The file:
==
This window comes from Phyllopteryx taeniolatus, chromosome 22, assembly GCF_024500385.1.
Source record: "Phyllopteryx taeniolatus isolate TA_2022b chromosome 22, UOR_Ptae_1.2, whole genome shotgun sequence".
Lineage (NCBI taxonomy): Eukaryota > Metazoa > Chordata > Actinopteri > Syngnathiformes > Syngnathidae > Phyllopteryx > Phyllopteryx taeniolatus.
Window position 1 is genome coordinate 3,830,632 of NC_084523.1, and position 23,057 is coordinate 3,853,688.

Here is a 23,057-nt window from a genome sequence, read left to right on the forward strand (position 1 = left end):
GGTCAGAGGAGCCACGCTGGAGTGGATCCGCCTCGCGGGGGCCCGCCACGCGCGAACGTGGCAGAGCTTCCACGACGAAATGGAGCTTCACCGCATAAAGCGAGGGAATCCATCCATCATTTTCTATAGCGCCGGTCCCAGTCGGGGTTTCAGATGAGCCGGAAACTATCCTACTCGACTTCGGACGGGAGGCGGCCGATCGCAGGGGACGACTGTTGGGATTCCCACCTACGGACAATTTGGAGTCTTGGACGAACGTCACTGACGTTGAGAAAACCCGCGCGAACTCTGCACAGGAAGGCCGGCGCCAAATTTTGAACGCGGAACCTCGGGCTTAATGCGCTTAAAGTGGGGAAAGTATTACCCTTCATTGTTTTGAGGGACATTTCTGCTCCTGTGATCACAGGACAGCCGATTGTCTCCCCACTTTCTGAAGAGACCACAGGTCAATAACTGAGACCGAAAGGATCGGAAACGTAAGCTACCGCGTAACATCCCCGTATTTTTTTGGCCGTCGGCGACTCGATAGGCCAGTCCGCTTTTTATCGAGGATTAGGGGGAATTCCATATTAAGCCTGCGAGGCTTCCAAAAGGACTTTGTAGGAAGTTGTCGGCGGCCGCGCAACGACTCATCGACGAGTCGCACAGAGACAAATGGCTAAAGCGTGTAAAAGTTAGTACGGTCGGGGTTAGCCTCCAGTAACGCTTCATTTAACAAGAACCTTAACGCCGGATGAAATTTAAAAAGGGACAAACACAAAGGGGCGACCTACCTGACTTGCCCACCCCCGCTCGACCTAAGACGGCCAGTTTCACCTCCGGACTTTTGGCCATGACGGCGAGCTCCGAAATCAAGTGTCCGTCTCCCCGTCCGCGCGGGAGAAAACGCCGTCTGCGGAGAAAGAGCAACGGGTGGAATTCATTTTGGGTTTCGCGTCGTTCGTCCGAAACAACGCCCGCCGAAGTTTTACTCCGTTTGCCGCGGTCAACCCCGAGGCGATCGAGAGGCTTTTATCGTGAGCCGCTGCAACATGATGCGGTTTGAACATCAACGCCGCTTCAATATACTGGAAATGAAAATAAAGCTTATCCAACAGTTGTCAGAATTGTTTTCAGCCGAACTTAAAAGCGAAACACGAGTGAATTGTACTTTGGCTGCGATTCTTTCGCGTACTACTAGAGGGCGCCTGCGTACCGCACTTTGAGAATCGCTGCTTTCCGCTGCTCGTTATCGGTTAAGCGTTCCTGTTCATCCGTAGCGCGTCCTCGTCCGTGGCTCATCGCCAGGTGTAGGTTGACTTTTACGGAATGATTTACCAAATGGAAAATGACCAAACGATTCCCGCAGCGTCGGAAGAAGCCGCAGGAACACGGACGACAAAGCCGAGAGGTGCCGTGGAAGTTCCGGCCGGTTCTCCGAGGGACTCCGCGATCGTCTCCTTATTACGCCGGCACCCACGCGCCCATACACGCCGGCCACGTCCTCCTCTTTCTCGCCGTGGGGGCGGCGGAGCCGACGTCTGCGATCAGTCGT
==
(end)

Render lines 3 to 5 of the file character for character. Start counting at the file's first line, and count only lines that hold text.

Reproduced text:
Lineage (NCBI taxonomy): Eukaryota > Metazoa > Chordata > Actinopteri > Syngnathiformes > Syngnathidae > Phyllopteryx > Phyllopteryx taeniolatus.
Window position 1 is genome coordinate 3,830,632 of NC_084523.1, and position 23,057 is coordinate 3,853,688.

Here is a 23,057-nt window from a genome sequence, read left to right on the forward strand (position 1 = left end):